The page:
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Students play chess at the Block Party on WSU main campus (Robert Lewis /The Signpost)

90 degree and above weather didn’t stop Weber students, staff and faculty from assembling on the main sidewalks of the Ogden Campus for the 15th annual Weber State University Block Party, a yearly staple of activity for the college.

When most students think of the Block Party, they think of the all the free stuff they can get. But that’s the surface of what really goes on at Block Party. On-campus clubs, organizations and colleges assembled from the Stewart Library past Student Services and Lindquist Hall to spread information and good spirits.

Community pillars such as the Ogden Nature Center are also in attendance to obtain volunteers from students and passerbys. Dianna St. John, the new volunteer coordinator, enjoyed her first foray into the Block Party.

“We’re one of the community centers, and I love how engaged the students are at these events,” she said. “It’s one of the more engaging booth events we’ve been to.”

Many students and faculty shared stories of having a fun interaction at the booths, aside from the free swag they obtain.

“All the interaction and cool stuff is what draws me to Block Party year and year out. Been here since the beginning and I love it,” Digital Media professor Andrea Balthazar said. Balthazar is also the head of Studio 76, the video production organization on campus.

The theme for this year’s Block Party was “The Many Stories of Weber.” It was highlighted in several booths found at the Block Party. Days prior, students were invited on Instagram to share their stories of what brought them to Weber and why they love it. They were then awarded with a free shirt. Brad Mortensen, Weber State University President, received one.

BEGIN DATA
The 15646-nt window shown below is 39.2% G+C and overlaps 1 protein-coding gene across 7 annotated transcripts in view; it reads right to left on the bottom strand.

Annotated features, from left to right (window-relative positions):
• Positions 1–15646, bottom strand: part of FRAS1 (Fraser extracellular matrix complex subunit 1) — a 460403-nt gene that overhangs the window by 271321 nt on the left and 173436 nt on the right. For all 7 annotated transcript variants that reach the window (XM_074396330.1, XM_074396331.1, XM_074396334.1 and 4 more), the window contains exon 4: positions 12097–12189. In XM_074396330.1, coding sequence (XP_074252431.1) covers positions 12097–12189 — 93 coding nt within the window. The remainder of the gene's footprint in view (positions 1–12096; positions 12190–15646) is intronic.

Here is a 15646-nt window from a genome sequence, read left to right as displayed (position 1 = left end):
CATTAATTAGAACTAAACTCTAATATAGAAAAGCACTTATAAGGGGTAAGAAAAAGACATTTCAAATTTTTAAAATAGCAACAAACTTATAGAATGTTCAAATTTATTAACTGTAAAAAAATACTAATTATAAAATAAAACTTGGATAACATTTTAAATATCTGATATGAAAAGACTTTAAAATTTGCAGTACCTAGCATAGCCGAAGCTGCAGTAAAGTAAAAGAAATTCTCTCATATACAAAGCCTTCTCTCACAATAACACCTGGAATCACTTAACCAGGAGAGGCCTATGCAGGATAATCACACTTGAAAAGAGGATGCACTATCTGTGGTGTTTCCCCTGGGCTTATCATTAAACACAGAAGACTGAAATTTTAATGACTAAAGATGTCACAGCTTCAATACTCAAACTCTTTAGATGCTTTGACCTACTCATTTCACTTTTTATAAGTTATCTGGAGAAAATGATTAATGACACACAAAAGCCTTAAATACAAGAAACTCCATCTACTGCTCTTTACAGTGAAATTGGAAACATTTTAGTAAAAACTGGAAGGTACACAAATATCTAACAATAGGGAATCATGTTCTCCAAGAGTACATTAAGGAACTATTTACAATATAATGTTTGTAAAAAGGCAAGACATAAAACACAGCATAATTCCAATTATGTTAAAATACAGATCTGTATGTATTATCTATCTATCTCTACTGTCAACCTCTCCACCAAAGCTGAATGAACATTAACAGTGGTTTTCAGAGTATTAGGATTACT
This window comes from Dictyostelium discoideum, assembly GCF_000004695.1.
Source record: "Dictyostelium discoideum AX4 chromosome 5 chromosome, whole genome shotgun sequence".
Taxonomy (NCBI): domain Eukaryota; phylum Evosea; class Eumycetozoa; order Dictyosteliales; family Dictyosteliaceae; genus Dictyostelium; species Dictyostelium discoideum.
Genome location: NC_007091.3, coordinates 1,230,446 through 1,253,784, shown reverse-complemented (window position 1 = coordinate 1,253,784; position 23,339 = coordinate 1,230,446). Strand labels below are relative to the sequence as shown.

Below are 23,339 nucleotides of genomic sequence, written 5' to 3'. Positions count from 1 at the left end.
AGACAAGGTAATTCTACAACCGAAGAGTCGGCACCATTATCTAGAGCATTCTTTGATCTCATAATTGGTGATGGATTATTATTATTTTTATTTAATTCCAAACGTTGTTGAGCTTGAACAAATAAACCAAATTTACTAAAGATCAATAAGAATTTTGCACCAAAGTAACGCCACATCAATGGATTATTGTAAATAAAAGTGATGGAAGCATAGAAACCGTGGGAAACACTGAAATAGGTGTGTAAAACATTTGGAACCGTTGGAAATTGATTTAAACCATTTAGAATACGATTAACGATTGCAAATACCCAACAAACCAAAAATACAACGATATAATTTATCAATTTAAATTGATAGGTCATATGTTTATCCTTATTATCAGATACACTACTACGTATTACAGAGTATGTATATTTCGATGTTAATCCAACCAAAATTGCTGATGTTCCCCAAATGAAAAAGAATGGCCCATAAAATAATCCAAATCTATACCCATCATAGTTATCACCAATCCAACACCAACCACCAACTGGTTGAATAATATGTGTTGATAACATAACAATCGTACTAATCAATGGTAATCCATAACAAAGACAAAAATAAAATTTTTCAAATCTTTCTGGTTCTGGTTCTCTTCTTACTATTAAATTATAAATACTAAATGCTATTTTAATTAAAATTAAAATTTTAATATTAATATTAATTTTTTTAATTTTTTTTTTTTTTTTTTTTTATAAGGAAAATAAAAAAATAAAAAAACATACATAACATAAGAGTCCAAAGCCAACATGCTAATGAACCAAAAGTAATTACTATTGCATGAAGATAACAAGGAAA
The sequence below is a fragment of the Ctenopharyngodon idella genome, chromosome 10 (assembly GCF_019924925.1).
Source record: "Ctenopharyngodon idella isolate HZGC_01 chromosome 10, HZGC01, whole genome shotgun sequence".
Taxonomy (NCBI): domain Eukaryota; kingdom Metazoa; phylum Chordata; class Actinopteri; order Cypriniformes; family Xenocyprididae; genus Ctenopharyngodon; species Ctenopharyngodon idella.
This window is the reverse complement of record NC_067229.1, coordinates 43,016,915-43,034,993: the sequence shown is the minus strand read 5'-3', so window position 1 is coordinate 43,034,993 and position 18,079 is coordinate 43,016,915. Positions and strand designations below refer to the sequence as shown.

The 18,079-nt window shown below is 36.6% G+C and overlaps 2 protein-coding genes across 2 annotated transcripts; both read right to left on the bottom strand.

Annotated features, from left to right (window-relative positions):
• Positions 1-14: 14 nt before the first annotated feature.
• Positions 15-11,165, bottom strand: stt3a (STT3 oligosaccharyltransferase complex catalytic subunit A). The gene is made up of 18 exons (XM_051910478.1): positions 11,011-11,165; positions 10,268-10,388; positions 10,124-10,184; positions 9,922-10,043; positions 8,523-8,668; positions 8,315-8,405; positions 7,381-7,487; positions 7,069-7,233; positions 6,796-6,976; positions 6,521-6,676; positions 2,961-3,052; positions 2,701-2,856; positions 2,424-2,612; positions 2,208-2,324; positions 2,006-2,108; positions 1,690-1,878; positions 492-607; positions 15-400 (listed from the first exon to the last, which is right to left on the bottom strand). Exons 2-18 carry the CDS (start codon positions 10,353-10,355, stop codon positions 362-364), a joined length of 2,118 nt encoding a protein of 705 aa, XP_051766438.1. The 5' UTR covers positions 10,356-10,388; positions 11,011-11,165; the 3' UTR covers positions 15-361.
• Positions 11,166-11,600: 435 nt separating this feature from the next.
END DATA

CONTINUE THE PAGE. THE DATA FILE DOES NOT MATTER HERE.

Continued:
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The Block Party at WSU main campus (Robert Lewis / The Signpost)

Social media was a huge presence at the Block Party, more so than ever before. One way students could obtain free rewards such a T-shirts and raffle entries was to make sure they followed the booth’s department, club or organization on various social media.

But students could share their stories off social media as well. The Stewart Library invited students and passersby to record their stories in answers to certain questions. The Weber Services and Developmental Math departments invited students to anonymously record their experiences and stories for all to see.

A highlight of any party — even the Weber Block Party — is the food. Most food students saw when going booth to booth was the candy from spinning the prize wheels at various booths. In addition, the Food Trucks that come to campus throughout the year pulled up to the Block Party.

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NAACP at WSU main campus Block Party (Robert Lewis / The Signpost)

Students could obtain a meal ticket inside the Shepherd Union and could sample the various food trucks as well as the WSU dining options.

Korean CupBop and the MISOYum food trucks are recognizable hallmarks at WSU. The newcomer was the Pizza Cone Zone food truck. The Block Party was its second time on campus, and students surged to the truck for this exclusive eatery. The food truck will be seen in the future on campus on Tuesdays and Thursdays throughout the school year.

The WSU Band and cheerleaders assembled in front of Elizabeth Hall to perform their routines to ring in the school year with style. Their cheers could be heard throughout the buildings. Waldo the Wildcat joined in on the fun, taking selfies with students and doing his usual hijinks.

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